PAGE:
A serial Doppler echocardigraphic study of early diastolic right ventricular events in full term neonates

Jose C. Areias, William A. Scott, Robin Meyer, Stanley J. Goldberg

Research output: Contribution to journalArticle

3 Scopus citations

Abstract

Our purpose was to study serially, measurements which relate to right ventricular events, using echocardiography and Doppler in full term neonates for the first three weeks after birth. Echocardiographic and pulsed Doppler studies were performed for 21 newborns during the first 36 hours of life, and subsequent serial studies were performed in the second (n=21) and third (n=14) weeks of life. Evaluation included measurement of right isovolumic relaxation time and peak E and A velocities across the tricuspid valve. Pulmonary velocities were studied for evidence of patency of the arterial duct, and to determine acceleration in the pulmonary trunk. Mean right isovolumic relaxation time decreased significantly from 68±9 ms to 39 ± 14 ms (p<0.001) between the first and second week. Mean tricuspid peak E increased significantly between the second (48 ± 7 cm/s) and the third week of life (62 ± 8 cm/s; p<0.001). Mean peak A wave velocity did not change significantly during the time of study. The pulmonary arterial acceleration time increased from the initial measurement (68 ± 10 ms) to the second week (85 ± 9 ms; p<0.001). Changes in right isovolumic relaxation time were significantly related to the changes in the pulmonary arterial acceleration time (r=0.63, p=0.0001), suggesting a significant influence of afterload on diastolic events. These data demonstrate the normal progression of some measures of early right ventricular diastolic function.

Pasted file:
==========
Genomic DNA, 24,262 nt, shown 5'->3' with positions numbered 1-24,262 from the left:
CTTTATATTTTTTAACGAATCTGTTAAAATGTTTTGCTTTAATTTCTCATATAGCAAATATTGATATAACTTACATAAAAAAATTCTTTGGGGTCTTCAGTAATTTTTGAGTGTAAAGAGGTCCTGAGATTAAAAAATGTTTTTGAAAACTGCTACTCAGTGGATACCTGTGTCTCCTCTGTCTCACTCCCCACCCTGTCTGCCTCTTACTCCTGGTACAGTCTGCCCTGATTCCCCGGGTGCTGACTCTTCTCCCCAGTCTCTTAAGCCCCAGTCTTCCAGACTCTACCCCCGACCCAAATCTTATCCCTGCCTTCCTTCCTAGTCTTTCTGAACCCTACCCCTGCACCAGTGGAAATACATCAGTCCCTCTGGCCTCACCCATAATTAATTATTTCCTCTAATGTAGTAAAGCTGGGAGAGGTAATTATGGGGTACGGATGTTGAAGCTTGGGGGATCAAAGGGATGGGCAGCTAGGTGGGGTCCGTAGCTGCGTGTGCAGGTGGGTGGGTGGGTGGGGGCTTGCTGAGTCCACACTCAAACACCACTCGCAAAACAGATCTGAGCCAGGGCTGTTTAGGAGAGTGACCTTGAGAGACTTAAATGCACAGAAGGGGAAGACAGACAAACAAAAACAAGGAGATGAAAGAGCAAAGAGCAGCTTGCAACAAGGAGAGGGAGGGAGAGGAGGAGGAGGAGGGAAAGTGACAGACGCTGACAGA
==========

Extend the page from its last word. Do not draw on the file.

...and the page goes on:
Original languageEnglish (US)
Pages (from-to)20-24
Number of pages5
JournalCardiology in the Young
Volume2
Issue number1
DOIs
StatePublished - Jan 1992

Keywords

  • Doppler echocardiography
  • isovolumic relaxation time
  • neonates
  • right ventricular diastolic function

ASJC Scopus subject areas

  • Pediatrics, Perinatology, and Child Health
  • Cardiology and Cardiovascular Medicine

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